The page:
Jago & Litefoot – Series 1

season1_poster_adHurrah – theatre impresario Henry Gordon Jago and pathologist Professor George Litefoot, those two fruity Victorian investigators created by Robert Holmes and played to perfection by Christopher Benjamin and Trevor Baxter, are back this month for their eleventh series! The CD/download box set features as always a quartet of hour-long audio adventures, courtesy of those smashing people at Big Finish. To celebrate, I wanted to go back and listen to their debut series, which I’m glad to report holds up wonderfully well.

The following is offered for Todd Mason’s Tuesday’s Overlooked AV Media meme at his Sweet Freedom blog.

“I’ve always wanted to find a secret passage. Come on!”

Jago and Litefoot were originally created as sidekicks for Doctor Who (in the then shape of Tom Baker) in the 1977  serial The Talons of Weng-Chiang after which they were never seen on TV again. Cut to thirty years later and they are starring in their own range of audio spin-offs after the unlikely pairing of Jago’s bumptious, lower class Music Hall manager and Litefoot’s Saturnine and aristocratic police surgeon proved instantly popular in The Mahogany Murderers, Andy Lane’s well crafted two-hander released as part of Big Finish’s Companion Chronicles range of talking books. The success of that production has led to this ongoing series of full cast adventures, available in beautifully designed box sets made up of four individual stories tied with an overall story arc. Each set comes with a fifth ‘behind the scenes’ disc containing an extended collection of interviews with the cast and crew. I’ve said it before and I’ll say it again: for me these are the cream of Big Finish’s current output – and later this month we will reach series eleven (a twelfth is already scheduled). In anticipation of that, here is a brief review of their debut series, which was bit of a humdinger actually!

The Bloodless Soldier by Justin Richards ***** (3.5 out of 5)
This series kicks off with a fairly ‘soft’ story about a soldier who comes back to india suffering from a touch of lycanthropy, a story inspired by the Universal horror movie, Werewolf of London (1935). It sets up the characters very nicely and has an impressive ending in which the somewhat cowardly Jago steps up bravely to defend his best friend Litefoot.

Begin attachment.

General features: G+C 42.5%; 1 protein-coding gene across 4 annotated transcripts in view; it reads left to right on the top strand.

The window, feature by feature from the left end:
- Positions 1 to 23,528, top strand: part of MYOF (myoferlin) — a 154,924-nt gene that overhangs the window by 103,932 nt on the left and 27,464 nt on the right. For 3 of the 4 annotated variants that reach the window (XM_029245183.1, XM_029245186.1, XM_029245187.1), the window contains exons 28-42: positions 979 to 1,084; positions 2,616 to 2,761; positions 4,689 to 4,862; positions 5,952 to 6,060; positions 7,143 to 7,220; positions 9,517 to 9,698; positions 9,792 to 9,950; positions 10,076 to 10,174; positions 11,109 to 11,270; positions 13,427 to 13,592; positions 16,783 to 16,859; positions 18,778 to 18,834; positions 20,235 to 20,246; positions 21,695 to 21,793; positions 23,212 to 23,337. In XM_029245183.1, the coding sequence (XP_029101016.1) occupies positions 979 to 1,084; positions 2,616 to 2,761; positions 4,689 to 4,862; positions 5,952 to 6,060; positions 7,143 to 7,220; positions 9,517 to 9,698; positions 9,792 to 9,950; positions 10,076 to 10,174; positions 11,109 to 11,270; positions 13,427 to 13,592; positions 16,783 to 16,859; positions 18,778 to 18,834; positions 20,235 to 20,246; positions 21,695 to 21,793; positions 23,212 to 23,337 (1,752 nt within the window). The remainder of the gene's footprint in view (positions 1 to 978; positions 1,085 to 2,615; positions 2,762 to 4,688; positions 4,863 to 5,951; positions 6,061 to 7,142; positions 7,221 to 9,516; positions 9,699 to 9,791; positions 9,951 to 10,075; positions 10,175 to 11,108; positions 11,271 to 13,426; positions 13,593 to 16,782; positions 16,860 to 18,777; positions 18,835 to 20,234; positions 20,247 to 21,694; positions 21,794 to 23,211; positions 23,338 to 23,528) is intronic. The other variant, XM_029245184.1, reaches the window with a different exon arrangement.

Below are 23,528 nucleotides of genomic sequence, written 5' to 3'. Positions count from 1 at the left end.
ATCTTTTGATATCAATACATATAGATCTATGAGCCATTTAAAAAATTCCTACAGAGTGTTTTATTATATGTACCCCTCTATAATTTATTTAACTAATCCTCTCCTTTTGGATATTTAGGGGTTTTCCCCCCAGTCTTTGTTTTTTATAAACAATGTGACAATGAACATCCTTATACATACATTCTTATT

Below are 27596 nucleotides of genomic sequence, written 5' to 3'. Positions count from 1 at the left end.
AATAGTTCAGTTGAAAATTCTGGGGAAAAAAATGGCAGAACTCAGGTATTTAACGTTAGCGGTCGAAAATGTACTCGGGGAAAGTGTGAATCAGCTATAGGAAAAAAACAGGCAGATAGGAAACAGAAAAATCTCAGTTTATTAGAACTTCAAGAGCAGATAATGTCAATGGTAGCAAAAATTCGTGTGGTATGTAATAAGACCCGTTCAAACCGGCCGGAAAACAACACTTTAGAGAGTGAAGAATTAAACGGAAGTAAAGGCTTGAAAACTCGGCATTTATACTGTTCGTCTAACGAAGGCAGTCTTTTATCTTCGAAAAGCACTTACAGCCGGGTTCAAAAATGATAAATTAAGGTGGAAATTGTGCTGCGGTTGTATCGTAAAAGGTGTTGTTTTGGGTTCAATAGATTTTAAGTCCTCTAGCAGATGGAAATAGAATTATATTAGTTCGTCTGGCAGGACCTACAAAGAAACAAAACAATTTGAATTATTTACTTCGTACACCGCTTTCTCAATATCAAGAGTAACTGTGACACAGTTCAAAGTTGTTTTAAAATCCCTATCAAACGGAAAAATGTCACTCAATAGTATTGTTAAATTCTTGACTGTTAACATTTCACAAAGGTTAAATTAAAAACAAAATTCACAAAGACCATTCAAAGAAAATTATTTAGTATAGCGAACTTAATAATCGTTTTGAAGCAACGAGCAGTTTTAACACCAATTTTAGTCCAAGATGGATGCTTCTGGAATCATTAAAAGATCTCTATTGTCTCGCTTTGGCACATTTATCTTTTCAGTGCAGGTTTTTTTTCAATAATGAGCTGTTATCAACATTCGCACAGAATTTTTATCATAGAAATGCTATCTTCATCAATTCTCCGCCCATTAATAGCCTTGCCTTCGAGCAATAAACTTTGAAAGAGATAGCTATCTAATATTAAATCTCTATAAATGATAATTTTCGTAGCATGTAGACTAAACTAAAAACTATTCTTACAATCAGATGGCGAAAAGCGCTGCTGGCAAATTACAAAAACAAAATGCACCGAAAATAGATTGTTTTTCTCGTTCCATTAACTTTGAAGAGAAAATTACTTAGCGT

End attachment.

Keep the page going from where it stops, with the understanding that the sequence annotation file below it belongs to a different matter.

The Bellova Devil by Alan Barnes ***** (4.5 out of 5)
This is my favourite story of the collection probably, filled to the brim with Sherlockian lore but with much more besides as our intrepid duo investigate a dead body found on the London underground and as a result get involved with dastardly Bulgars, a murderer who seems to have truly cheated death and a suicide club that is not all it seems. Along with a clever chronological ‘error’ that is nothing of the sort, and a great subsidiary character in Scottish doctor ‘Ormond Sacker’ (a name that should be familiar to Doyle fans), this is just a delight from start to finish.

The Spirit Trap by Jonathan Morris ***** (3 out of 5)
Jonathan Morris is one of my favourite Big Finish authors, his stories brimming with ingenuity. However, this story about spontaneous human combustion and a medium who it turns out is being manipulated by outside forces, while clever and full of good things, gets a bit too convoluted towards the end and frankly I lost track of quite what was going on at times – so it lost a few marks for me.

The Similarity Engine by Andy Lane ***** (4.5 out of 5)
Andy Lane closes the story he began in The Mahogany Murderers in splendid fashion as our heroes finally square off against the nefarious, time-travelling Doctor Tulp. A superb finish to an excellent set, that in its final stages also sets up a small cliff-hanger in anticipation of series 2 …

These are not talking books but full-cast audio plays, about an hour-long each, featuring imaginative and detailed sound design and enthralling music scores. Also available from the usual online outlets, to buy the set direct from Big Finish, either as a download or as a beautifully designed CD box set (and really, you should treat yourselves), visit the company’s website: www.bigfinish.com/

My dedicated Jago & Litefoot microsite is here.

Writers: Justin Richards, Alan Barnes, Jonathan Morris, Andy Lane
Directors: Lisa Bowerman (1,2,4), John Ainsworth (3)
Music & Sound Design: Kelly Ellis & Steve McNichol (Theme by Jamie Robertson)
Cover Art: Alex Mallinson
Running time: 1 hour each (approx)
Release date: June 2010
Main cast: Christopher Benjamin (Henry Gordon Jago), Trevor Baxter (Professor George Litefoot), Lisa Bowerman (Ellie Higson), Conrad Asquith (Sergeant Quick), Duncan Wisbey (Sacker), Toby Longworth (Doctor Tulp)

***** (4.5 fedora tips out of 5)

This entry was posted in Andy Lane, Audio Review, Big Finish, Jago & Litefoot, Jonathan Morris, London, Scene of the crime, Steampunk. Bookmark the permalink.

13 Responses to Jago & Litefoot – Series 1

  1. What a coincidence – I was planning a Big Finish review as well. Absolutely love Jago & Litefoot, which gets better with every release, and looking forward to the Master-ful Series 11…

  2. Colin says:

    Not a Who fan myself and never heard any of these spin off tales, but you make them sound very attractive indeed.

  3. Pingback: Jago & Litefoot – Series 1 — Tipping My Fedora | Cogpunk Steamscribe

  4. Margot Kinberg says:

    Ah, Whovians everywhere will appreciate this! Thanks for sharing, Sergio 🙂

  5. tracybham says:

    I know very little about Dr. Who, but like Colin says, you make this sound like a lot of fun.

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